How do you think someone that follows a different team would describe the New England Patriots offense? Dink and dunk? Death by a thousand paper cuts? Slot receiver central with Wes Welker and Julian Edelman and Danny Amendola?
Well, it’s time to come up with a new way to describe the Patriots offense because those terms haven’t applied to the Patriots since 2013.
With the Patriots increased focus on the deep ball connection between Tom Brady and Brandin Cooks and Chris Hogan and Rob Gronkowski, I thought it’d be fun to see how different the offense has operated this season versus years in the past. What I found was super interesting (some data courtesy of Pro Football Focus).
This chart shows how Brady’s reliance on the short pass has slowly declined since its peak in 2010, with a nearly 70% short pass rate during Wes Welker’s tenure. The Patriots reliance on the short ball continued into 2013, the first year with Danny Amendola and Julian Edelman as starters, but the team quickly shifted gears in 2014.
The Patriots added Brandon LaFell 2014 and Brady finally had a reliable outside target, if only for one season. The addition of Chris Hogan in 2016 and Brandin Cooks in 2017 further solidified the Patriots aim of going deeper down the field.
Cooks currently leads the NFL in yards per reception (25.6 YPR) and yards per target (14.2 TPY), while Danny Amendola ranks 14th with 16.4 YPR and fifth with 12.3 YPT. Chris Hogan (15.4 YPR, 9.06 YPT) and Rob Gronkowski (14.9 YPR, 9.5 YPT) both rank in the top 30 of both categories, while James White ranks 29th in the league with 9.00 YPT.
The Patriots boast a ridiculous five players in the top 30 of yards per target (min. 10 targets); the Rams have three, while the Falcons, Vikings, and Saints have two. The Patriots players are certainly making the most of all their opportunities, but the depth of their opportunities are much deeper than they’ve ever been under head coach Bill Belichick.
A whole 20% of Brady’s pass attempts have been for 20+ or more yards down the field, easily the most of his career. His next closest: 2004, surprisingly, when 16% of his passes were deep. That might be due to the presence of Corey Dillon opening up the play action, but it’s notable that only 12% of Brady’s passes were deep in 2007 with Randy Moss and Donte Stallworth.
And while the Patriots loved to throw the ball short to Wes Welker and give him space to generate yards after the catch, the Patriots short passes have decreased by almost 10% from the 2007-13 Patriots to the 2014-present team.
But before this year, most of those shorter passes were simply moved to the intermediate range. The Patriots deep passes generally stayed around 10% of Brady’s passing attempts during both of those time frames- until this year, when he’s doubled his deep attempt rate. So now the Patriots are throwing passes 10+ yards down the field at a greater rate than at any other time under Belichick.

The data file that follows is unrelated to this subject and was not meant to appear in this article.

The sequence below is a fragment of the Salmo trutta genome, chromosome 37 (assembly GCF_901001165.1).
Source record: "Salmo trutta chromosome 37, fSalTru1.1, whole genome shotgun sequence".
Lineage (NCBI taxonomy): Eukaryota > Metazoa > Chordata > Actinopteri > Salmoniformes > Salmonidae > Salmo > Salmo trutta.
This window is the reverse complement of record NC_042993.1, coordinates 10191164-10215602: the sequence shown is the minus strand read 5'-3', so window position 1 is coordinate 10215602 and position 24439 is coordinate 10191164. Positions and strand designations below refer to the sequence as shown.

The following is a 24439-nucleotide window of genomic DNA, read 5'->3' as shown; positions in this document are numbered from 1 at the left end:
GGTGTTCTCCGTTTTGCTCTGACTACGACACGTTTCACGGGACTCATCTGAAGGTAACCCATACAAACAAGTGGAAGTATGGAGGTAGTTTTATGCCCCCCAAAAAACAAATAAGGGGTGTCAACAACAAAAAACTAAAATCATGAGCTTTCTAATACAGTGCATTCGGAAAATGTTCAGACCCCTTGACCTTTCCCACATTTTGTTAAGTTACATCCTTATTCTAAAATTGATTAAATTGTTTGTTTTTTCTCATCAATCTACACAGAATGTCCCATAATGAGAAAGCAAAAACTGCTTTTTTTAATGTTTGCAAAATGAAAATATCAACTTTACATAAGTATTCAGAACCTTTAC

Curiously, 2017 Brady’s been the most accurate on short and deep passes in his entire career, completing 50.0% of deep passes and 78.6% of short passes, both career highs. Those will likely drop over the course of the season, but he’s starting out on a positive note, with Cooks and Hogan and Gronkowski and Amendola (and Phillip Dorsett!) taking advantage of the deep passes and White and Amendola moving the chains on the shorter passes.
However, Brady’s struggling on his intermediate routes, completing just 50% of his passes (albeit with a few throwaways included), the same success rate as on his deep passes. My theory is that this is Julian Edelman’s bread-and-butter and the Patriots intermediate game disappeared with his ACL injury.
Brady completed 71% of his intermediate passes in both 2014 and 2016, but just 58% when Edelman injured his foot in 2015. I don’t think that’s a coincidence.
Maybe the Patriots can get Amendola or Hogan or Cooks more involved in the intermediate range because these are important plays to sustain long drives and to move the chains for a new set of downs.
The loss of Edelman forced the Patriots to make adjustments immediately before the start of the season and offensive coordinator Josh McDaniels decided to scrap the short passes in favor of more home run throws.
There have been just two seasons under Belichick where the Patriots threw for 10 or fewer yards less than 60% of the time: 2004 and 2014. Both of those seasons worked out pretty well for the Patriots; 2017 is looking like it could be another special year for New England.